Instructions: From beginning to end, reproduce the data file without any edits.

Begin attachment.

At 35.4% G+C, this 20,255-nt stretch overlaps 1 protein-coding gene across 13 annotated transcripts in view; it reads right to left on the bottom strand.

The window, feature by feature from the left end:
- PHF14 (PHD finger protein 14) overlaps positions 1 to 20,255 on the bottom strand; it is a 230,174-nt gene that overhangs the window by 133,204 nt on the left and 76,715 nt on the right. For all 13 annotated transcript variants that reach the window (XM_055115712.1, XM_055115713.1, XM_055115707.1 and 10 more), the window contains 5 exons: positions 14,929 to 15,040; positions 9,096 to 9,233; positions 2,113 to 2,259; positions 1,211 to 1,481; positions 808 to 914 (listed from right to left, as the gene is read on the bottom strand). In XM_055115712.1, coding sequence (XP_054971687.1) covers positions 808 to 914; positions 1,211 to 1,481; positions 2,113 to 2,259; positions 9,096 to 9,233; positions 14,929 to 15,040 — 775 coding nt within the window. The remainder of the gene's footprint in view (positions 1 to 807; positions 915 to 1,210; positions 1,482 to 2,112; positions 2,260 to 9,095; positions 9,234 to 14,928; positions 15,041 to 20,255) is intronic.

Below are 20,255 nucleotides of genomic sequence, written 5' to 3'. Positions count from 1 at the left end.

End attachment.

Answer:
At 35.4% G+C, this 20,255-nt stretch overlaps 1 protein-coding gene across 13 annotated transcripts in view; it reads right to left on the bottom strand.

The window, feature by feature from the left end:
- PHF14 (PHD finger protein 14) overlaps positions 1 to 20,255 on the bottom strand; it is a 230,174-nt gene that overhangs the window by 133,204 nt on the left and 76,715 nt on the right. For all 13 annotated transcript variants that reach the window (XM_055115712.1, XM_055115713.1, XM_055115707.1 and 10 more), the window contains 5 exons: positions 14,929 to 15,040; positions 9,096 to 9,233; positions 2,113 to 2,259; positions 1,211 to 1,481; positions 808 to 914 (listed from right to left, as the gene is read on the bottom strand). In XM_055115712.1, coding sequence (XP_054971687.1) covers positions 808 to 914; positions 1,211 to 1,481; positions 2,113 to 2,259; positions 9,096 to 9,233; positions 14,929 to 15,040 — 775 coding nt within the window. The remainder of the gene's footprint in view (positions 1 to 807; positions 915 to 1,210; positions 1,482 to 2,112; positions 2,260 to 9,095; positions 9,234 to 14,928; positions 15,041 to 20,255) is intronic.

Below are 20,255 nucleotides of genomic sequence, written 5' to 3'. Positions count from 1 at the left end.